The Department of Labor (DOL) issued final regulations in December of 2016 (the “Regulations”) that add to the existing requirements for disability benefits claims. The Regulations add procedural steps and participant rights that must be included in a plan’s written claims procedures for disability benefit claims filed on or after January 1, 2018. Plan sponsors and administrators should understand the impact of these Regulations on the documentation and processing of disability claims and appeals under all of their benefit plans and arrangements. An often-overlooked aspect of the Regulations is the broad scope of arrangements that will be impacted, as the new requirements may affect any ERISA arrangement that provides benefits or rights upon a finding of disability. The new requirements will be applicable to many pension plans, 401(k) plans, retiree health plans, wrap plans, top-hat and deferred compensation arrangements, and other arrangements that provide benefits to participants in connection with a participant’s disability. The Regulations may even apply to employment agreements, severance agreements, or deferred compensation arrangements involving a single employee, if the arrangement is subject to ERISA. This Client Alert summarizes the key changes and additional requirements imposed by the Regulations, and provides action steps for employers to implement these requirements.
The Regulations incorporate procedural protections for disability benefits claimants similar to those that apply to group health plan claims under the Affordable Care Act. The new requirements apply to claims under ERISA arrangements that (1) condition availability of a benefit to the claimant on a showing of disability, and (2) require the claims decision-maker of the plan to make a determination of disability. For example, an arrangement will be subject to the new requirements if a finding of disability affects the vesting, timing, or calculation of benefits to a participant, and the determination of disability is made by a physician chosen by the plan administrator. On the other hand, arrangements will not be subject to the new requirements if they condition the availability of a benefit on a disability determination made by a party unrelated to the plan (e.g., the Federal Social Security Administration or, if used for a benefit other than the long-term disability plan, a company’s long-term disability insurer).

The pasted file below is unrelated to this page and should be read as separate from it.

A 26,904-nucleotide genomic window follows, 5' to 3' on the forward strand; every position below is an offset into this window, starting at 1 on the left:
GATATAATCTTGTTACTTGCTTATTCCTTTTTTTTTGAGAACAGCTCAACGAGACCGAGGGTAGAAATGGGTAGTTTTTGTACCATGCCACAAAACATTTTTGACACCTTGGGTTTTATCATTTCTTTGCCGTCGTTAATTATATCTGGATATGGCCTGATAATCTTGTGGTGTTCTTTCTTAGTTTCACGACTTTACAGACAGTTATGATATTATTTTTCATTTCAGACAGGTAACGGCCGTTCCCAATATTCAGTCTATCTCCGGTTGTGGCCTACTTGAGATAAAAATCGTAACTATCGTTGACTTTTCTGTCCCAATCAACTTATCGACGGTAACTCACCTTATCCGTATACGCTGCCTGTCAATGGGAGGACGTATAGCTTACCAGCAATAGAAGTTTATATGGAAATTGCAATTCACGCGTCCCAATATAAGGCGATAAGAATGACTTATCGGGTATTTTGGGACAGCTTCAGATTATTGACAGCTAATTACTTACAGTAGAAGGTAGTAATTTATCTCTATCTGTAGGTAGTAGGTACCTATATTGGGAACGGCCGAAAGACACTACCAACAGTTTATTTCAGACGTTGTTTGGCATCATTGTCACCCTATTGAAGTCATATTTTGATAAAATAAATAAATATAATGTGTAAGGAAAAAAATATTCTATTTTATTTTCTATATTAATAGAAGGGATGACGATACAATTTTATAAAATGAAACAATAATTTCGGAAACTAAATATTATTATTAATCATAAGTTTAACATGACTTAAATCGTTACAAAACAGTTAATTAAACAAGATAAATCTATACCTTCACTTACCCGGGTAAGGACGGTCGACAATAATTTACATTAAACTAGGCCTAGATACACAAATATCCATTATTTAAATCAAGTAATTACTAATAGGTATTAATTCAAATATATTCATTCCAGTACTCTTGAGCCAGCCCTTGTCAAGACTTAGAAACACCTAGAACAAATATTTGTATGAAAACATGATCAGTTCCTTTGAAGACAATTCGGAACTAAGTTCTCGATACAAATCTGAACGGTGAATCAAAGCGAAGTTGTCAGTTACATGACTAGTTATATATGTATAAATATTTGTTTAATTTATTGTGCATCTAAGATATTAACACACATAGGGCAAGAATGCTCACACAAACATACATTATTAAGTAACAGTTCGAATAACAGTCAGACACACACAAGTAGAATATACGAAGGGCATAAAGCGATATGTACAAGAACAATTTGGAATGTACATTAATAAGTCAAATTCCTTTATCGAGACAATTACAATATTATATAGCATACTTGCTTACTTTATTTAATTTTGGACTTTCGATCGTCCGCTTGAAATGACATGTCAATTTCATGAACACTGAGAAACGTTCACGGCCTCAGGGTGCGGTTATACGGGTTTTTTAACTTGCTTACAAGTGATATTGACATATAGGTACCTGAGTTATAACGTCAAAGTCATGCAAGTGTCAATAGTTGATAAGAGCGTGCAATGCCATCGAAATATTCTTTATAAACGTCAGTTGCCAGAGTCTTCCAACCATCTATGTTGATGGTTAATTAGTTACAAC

The Regulations impose the following new requirements on plans and plan administrators:
- Additional Requirements for Denial Notices. Benefit denial notices must contain a more complete discussion of the decision to deny the claim, including:
- An explanation of the basis for agreeing or disagreeing with the views of certain health care or vocational professionals, or with disability benefit determinations by the Federal Social Security Administration;
- The plan’s internal standards, protocols, or similar criteria used to make the decision, or a statement that none exist;
- If the determination is based on medical necessity, experimental treatment, or a similar exclusion or limit, an explanation of the scientific or clinical judgment for the determination, or a statement that such explanation will be provided free of charge upon request; and
- For denial notices at the initial claim stage, a statement of the claimant’s right to receive reasonable access to documents, records, or other information relevant to the claim for benefits.
- Claimant’s Right to Review and Respond Prior to Final Determination. Before a final determination is made on appeal, the claimant must be made aware of and have a reasonable opportunity to respond to any new or additional evidence or rationale(s) used in making the benefit determination.